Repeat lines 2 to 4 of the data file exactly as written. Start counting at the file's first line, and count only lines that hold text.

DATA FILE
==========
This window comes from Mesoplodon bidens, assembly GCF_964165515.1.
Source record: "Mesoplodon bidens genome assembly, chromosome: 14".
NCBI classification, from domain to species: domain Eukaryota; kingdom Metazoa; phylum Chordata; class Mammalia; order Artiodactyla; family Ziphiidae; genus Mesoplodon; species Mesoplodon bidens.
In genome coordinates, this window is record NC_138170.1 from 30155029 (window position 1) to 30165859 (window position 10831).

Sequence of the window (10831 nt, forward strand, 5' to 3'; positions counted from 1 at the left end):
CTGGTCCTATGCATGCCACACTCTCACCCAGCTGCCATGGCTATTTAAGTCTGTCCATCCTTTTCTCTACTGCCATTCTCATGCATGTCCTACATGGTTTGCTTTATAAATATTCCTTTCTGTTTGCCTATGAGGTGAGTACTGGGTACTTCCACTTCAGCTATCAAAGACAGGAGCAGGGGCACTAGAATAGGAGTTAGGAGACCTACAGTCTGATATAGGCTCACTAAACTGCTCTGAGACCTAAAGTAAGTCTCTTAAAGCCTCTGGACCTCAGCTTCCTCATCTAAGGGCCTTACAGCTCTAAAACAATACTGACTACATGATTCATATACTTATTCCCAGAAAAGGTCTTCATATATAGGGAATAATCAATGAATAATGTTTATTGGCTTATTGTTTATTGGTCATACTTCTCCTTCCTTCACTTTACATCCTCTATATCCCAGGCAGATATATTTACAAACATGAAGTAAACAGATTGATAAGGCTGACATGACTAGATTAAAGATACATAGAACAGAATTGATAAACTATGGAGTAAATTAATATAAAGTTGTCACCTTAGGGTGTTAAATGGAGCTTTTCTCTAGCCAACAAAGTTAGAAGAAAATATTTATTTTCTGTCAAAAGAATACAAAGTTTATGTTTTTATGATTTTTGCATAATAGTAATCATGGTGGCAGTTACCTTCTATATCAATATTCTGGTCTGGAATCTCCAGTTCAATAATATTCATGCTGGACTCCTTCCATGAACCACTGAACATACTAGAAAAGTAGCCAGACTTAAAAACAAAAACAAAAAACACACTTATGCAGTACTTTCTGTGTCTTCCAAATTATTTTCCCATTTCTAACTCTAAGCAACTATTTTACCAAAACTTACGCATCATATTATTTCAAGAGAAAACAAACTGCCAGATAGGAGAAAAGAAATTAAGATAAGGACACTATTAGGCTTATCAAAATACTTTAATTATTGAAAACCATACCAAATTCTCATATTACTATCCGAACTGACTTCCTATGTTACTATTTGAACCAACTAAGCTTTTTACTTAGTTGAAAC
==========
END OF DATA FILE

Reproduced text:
Source record: "Mesoplodon bidens genome assembly, chromosome: 14".
NCBI classification, from domain to species: domain Eukaryota; kingdom Metazoa; phylum Chordata; class Mammalia; order Artiodactyla; family Ziphiidae; genus Mesoplodon; species Mesoplodon bidens.
In genome coordinates, this window is record NC_138170.1 from 30155029 (window position 1) to 30165859 (window position 10831).